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Originally posted by schrodingers dog
Note that the cash transaction limit is under the TAX reform category. The reason for that, and something that every Greek is familiar with, is that Greece is rife with tax fraud and government/business corruption, which in most cases happens with vast cash transactions. It was always an understood and running joke amongst Greeks, that we always complain that we're all broke while at the same time walk around with huge wads of cash in our pockets.
From a distance it might seem as this is a pretext to introduce a cashless society (and it might be), but on a real and practical level this measure seems to be the only way to curb decades and a culture of under the table dealings, kickbacks, and even more sordid criminal behavior. Even something as seemingly unrelated as the massive fires by arson we experience every summer can be traced to large cash transactions.
[edit on 16 Feb 2010 by schrodingers dog]
Originally posted by curioustype
Also, is it me or does it seem odd to leave any kind of ceiling i.e. 1,500 and above. Surely you need to outlaw cash period.
Originally posted by Hermes8
2- my guess is that checks would be considered cash
Originally posted by johnny2127
Sorry but this is a perfect example of someone posting something that does not understand the situation and just decides the reason for an action.
A huge problem in Greece is rampant corruption through every level of business and govt. The level of corruption is much worse than the US. To get just about anything done in Greece, a bribe needs to be paid. Need medical attention? Bribe. Need something done within govt? Bribe.
This is done purely to bring down costs for everyone, fight organized crime, and bring fairness and honesty back into the system. I don't agree with how they are going about it at all. Not one single bit. But that is the intention.
Originally posted by Ahabstar
Looks like a way to fight inflation by making the Euro harder to obtain. Sort of like flawless diamonds are more expensive because they are less common.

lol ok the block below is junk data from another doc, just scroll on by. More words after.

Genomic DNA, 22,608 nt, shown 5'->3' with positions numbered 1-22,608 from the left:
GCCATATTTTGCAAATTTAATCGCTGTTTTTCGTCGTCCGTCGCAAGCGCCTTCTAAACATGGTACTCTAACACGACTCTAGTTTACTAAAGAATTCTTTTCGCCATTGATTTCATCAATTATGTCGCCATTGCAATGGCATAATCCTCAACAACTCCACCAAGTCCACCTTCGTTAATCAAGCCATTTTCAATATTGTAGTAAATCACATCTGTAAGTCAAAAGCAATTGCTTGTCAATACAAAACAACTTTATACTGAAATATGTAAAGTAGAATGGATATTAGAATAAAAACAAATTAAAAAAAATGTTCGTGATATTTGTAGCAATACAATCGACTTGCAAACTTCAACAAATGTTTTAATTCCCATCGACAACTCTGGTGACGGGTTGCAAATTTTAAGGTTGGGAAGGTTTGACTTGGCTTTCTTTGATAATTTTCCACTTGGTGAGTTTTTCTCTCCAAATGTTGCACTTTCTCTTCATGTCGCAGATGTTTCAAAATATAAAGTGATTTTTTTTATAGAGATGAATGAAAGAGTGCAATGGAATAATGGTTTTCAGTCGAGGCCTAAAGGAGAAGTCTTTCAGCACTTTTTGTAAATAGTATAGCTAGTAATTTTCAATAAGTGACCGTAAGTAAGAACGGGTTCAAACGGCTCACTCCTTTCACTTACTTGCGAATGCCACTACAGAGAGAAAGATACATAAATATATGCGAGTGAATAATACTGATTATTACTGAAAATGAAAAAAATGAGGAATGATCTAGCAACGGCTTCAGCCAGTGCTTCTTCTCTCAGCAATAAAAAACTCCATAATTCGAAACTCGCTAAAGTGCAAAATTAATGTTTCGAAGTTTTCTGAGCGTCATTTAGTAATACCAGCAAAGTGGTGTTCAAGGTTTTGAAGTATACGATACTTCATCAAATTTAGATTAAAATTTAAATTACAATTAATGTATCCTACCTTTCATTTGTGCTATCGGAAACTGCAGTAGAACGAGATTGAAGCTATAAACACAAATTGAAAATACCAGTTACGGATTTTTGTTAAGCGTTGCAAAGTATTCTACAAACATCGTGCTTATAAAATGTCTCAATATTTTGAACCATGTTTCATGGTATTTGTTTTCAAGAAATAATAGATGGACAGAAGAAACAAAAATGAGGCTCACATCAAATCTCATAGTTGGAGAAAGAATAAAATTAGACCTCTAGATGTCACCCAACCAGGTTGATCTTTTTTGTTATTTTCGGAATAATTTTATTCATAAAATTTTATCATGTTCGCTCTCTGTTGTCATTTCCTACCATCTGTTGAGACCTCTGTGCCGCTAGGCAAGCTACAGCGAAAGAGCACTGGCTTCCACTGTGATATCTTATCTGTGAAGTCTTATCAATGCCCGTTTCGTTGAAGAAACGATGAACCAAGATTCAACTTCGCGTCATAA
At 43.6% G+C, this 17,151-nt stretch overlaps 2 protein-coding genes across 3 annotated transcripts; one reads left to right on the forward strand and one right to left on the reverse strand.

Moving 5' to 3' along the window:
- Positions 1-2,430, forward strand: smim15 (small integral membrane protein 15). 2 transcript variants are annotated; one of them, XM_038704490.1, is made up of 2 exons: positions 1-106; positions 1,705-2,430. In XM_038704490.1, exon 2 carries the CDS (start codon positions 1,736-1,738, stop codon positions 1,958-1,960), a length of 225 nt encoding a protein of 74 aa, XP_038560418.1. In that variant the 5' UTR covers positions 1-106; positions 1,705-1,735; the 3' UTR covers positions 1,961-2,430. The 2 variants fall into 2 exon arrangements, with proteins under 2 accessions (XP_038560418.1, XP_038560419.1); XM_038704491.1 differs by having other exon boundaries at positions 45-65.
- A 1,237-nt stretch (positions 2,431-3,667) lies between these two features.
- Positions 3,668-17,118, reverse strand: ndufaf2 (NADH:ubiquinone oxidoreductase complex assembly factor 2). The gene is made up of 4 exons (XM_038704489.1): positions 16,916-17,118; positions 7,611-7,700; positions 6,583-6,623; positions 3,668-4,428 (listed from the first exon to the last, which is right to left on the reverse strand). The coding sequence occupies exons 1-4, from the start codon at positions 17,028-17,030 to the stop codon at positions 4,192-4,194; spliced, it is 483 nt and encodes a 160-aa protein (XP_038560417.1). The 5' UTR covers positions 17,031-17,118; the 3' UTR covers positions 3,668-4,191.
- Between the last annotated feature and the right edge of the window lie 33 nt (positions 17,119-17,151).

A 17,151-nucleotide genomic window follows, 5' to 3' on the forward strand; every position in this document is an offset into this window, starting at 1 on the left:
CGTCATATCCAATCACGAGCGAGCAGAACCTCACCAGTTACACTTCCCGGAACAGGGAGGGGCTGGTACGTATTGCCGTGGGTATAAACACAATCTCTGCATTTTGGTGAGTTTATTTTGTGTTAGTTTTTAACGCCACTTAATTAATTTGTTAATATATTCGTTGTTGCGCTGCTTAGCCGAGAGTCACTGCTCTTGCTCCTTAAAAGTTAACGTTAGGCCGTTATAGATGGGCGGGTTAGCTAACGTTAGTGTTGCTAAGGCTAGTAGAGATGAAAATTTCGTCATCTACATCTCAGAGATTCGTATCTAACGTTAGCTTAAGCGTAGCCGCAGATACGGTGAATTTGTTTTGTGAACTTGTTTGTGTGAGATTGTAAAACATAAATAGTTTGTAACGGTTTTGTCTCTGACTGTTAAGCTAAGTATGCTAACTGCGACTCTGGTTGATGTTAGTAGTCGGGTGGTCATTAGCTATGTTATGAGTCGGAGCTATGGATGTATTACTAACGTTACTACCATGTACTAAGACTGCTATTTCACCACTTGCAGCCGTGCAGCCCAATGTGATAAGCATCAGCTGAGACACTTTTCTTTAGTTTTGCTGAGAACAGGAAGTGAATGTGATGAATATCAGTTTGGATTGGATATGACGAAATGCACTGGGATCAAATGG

Originally posted by chefbalowe
oh my god. it really is happening. I have know it was going to happen for so long, but always not right now. Words cannot describe how scared I am right now for humanity. . It Truly has begun. We have lost. I feel sad in a way I never felt possible.
Originally posted by Cabaret Voltaire
reply to post by Hermes8
First, your title is misleading. Greece did not outlaw cash.
Second, how many times does anybody buy anything over 1500 with cash? I mean seriously. When is the last time you bought anything over 1500 with cash?
This is nothing. Untwist your panties.
Originally posted by WatchRider
"From 1. Jan. 2011, every transaction above 1,500 euros between natural persons and businesses, or between businesses, will not be considered legal if it is done in cash. Transactions will have to be done through debit or credit cards"
This is unclear in the way it says 'between natural persons and businesses'
Does it mean that if I sell a car for 2000 Euros to my mate it's illegal in cash? Or is it selling to a dealership (business) is illegal in cash?
Either way it doesn't look good as other EU countries could follow. I can easily see money being withheld by the bank / state only released at a trickle...
Originally posted by Violater1
Originally posted by Asktheanimals
reply to post by havok
I tend to agree with you but so much of the drug trade carried on by the CIA relies on cash. The underground economy cannot go digital so it would be kinda like shooting themselves in the foot to do it here.
That's rather astute. Had to give you a star.
Maybe the addicts will then have to go directly to gobermnt sponsored drug houses and get their meth/coke/pot ect there. Maybe not. But electro cash is coming! And it won't be good.
[edit on 16-2-2010 by Violater1]